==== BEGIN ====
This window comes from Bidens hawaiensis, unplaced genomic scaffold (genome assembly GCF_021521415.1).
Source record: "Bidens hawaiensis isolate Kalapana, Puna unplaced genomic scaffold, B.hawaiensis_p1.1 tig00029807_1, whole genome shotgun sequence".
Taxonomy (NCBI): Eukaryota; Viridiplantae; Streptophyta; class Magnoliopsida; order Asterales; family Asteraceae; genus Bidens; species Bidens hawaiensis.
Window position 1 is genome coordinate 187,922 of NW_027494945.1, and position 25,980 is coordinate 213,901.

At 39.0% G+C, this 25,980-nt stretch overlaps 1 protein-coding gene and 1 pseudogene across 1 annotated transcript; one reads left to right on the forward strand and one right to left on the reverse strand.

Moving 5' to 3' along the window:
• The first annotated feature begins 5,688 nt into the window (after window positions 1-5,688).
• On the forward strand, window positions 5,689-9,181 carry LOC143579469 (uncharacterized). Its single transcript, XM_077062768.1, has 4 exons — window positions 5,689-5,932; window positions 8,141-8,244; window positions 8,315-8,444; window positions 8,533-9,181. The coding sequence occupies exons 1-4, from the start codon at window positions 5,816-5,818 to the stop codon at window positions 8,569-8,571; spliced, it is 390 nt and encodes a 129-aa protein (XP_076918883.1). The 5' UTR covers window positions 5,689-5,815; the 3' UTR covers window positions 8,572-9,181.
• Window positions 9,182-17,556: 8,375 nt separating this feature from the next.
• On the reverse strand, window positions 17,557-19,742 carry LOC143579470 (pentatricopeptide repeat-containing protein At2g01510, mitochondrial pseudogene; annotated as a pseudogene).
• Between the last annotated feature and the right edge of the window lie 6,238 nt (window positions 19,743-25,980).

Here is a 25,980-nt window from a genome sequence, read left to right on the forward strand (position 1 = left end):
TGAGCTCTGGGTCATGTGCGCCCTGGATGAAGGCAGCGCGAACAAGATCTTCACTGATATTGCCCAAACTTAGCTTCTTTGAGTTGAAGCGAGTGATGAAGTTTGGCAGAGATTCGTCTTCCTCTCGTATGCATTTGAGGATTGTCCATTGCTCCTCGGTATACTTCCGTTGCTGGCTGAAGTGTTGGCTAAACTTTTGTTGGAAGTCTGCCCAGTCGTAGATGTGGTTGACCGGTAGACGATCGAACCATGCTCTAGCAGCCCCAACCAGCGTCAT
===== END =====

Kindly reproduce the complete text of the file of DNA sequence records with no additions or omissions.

This window comes from Bidens hawaiensis, unplaced genomic scaffold (genome assembly GCF_021521415.1).
Source record: "Bidens hawaiensis isolate Kalapana, Puna unplaced genomic scaffold, B.hawaiensis_p1.1 tig00029807_1, whole genome shotgun sequence".
Taxonomy (NCBI): Eukaryota; Viridiplantae; Streptophyta; class Magnoliopsida; order Asterales; family Asteraceae; genus Bidens; species Bidens hawaiensis.
Window position 1 is genome coordinate 187,922 of NW_027494945.1, and position 25,980 is coordinate 213,901.

At 39.0% G+C, this 25,980-nt stretch overlaps 1 protein-coding gene and 1 pseudogene across 1 annotated transcript; one reads left to right on the forward strand and one right to left on the reverse strand.

Moving 5' to 3' along the window:
• The first annotated feature begins 5,688 nt into the window (after window positions 1-5,688).
• On the forward strand, window positions 5,689-9,181 carry LOC143579469 (uncharacterized). Its single transcript, XM_077062768.1, has 4 exons — window positions 5,689-5,932; window positions 8,141-8,244; window positions 8,315-8,444; window positions 8,533-9,181. The coding sequence occupies exons 1-4, from the start codon at window positions 5,816-5,818 to the stop codon at window positions 8,569-8,571; spliced, it is 390 nt and encodes a 129-aa protein (XP_076918883.1). The 5' UTR covers window positions 5,689-5,815; the 3' UTR covers window positions 8,572-9,181.
• Window positions 9,182-17,556: 8,375 nt separating this feature from the next.
• On the reverse strand, window positions 17,557-19,742 carry LOC143579470 (pentatricopeptide repeat-containing protein At2g01510, mitochondrial pseudogene; annotated as a pseudogene).
• Between the last annotated feature and the right edge of the window lie 6,238 nt (window positions 19,743-25,980).

Here is a 25,980-nt window from a genome sequence, read left to right on the forward strand (position 1 = left end):
TGAGCTCTGGGTCATGTGCGCCCTGGATGAAGGCAGCGCGAACAAGATCTTCACTGATATTGCCCAAACTTAGCTTCTTTGAGTTGAAGCGAGTGATGAAGTTTGGCAGAGATTCGTCTTCCTCTCGTATGCATTTGAGGATTGTCCATTGCTCCTCGGTATACTTCCGTTGCTGGCTGAAGTGTTGGCTAAACTTTTGTTGGAAGTCTGCCCAGTCGTAGATGTGGTTGACCGGTAGACGATCGAACCATGCTCTAGCAGCCCCAACCAGCGTCAT